What’s All the Hype About the Metaverse?

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Virtual reality is also somewhat advanced in video games. In 2016, Sony released the $400 PlayStation VR, a virtual reality headset that plugged into its PlayStation 4 console to play virtual reality games. This month, Sony said a second-generation headset was coming for the PlayStation 5, though it did not share a release date.

But those were just steppingstones toward the complete metaverse, which is still taking shape. Technologists say that thanks to a number of things — fast internet connections, powerful virtual reality headsets and a large audience of gamers — it is now more possible to live in a richly animated, lifelike 3-D simulation.

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“It’s only in the last few years that a critical mass of working pieces has come together,” Mr. Ball said.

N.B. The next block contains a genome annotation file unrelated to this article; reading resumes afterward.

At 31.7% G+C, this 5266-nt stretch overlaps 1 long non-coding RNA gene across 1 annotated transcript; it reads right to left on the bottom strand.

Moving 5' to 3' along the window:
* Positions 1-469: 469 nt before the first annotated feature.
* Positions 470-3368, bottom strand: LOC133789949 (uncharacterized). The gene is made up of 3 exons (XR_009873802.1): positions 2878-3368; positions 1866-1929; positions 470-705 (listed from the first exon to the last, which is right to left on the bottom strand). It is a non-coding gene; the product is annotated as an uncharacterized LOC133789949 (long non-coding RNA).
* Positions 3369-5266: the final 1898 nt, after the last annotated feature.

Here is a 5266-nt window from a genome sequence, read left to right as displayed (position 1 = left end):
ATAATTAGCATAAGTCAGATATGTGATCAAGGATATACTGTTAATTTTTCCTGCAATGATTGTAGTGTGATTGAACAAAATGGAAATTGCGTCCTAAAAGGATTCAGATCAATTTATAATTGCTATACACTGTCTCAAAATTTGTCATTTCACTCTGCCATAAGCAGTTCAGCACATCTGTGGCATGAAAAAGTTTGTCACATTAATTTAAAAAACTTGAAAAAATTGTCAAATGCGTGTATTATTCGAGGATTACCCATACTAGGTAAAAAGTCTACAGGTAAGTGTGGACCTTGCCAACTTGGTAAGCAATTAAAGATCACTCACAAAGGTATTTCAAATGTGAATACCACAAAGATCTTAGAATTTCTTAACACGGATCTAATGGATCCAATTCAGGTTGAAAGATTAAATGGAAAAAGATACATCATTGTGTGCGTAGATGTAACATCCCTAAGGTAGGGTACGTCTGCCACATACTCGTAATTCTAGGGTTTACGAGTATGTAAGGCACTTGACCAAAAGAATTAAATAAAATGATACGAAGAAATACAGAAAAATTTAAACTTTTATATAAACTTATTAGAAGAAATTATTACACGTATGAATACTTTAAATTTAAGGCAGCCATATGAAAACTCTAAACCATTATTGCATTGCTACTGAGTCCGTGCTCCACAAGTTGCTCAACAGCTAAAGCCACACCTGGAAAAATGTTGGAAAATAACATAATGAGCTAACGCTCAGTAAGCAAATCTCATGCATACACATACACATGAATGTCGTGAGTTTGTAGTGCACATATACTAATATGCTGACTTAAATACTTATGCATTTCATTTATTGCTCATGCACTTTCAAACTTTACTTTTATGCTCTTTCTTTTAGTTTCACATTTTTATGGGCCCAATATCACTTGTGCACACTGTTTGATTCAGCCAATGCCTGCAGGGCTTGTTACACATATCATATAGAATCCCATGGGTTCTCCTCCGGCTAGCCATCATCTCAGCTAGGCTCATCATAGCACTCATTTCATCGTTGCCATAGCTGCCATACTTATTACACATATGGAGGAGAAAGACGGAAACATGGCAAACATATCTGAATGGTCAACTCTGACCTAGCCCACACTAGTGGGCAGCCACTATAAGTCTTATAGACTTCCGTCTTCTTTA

Truth be told, not too much.

Activision Blizzard is well known for making online games that have a metaverse component, where players spent hundreds of hours forming communities within the games. In its role-playing game World of Warcraft, released in 2004, gamers worked together online to complete quests in an effort to make their digital avatars stronger by collecting items like weapons and armors.

But the company has not dabbled in virtual reality. It has primarily made games for personal computers and game consoles but has yet to release a virtual reality game.

So far, Microsoft’s work on the metaverse has been nascent.

For several years, the software giant has developed the HoloLens, a $3,500 headset that shows digital holograms, with a focus on applications for businesses and government agencies. The device is related to augmented reality, which some technologists consider to be part of the future metaverse.

Microsoft is also the developer of the Xbox, the second most popular game console after the Sony PlayStation. But unlike the PlayStation, the Xbox has been conspicuously absent from the virtual reality gaming space.

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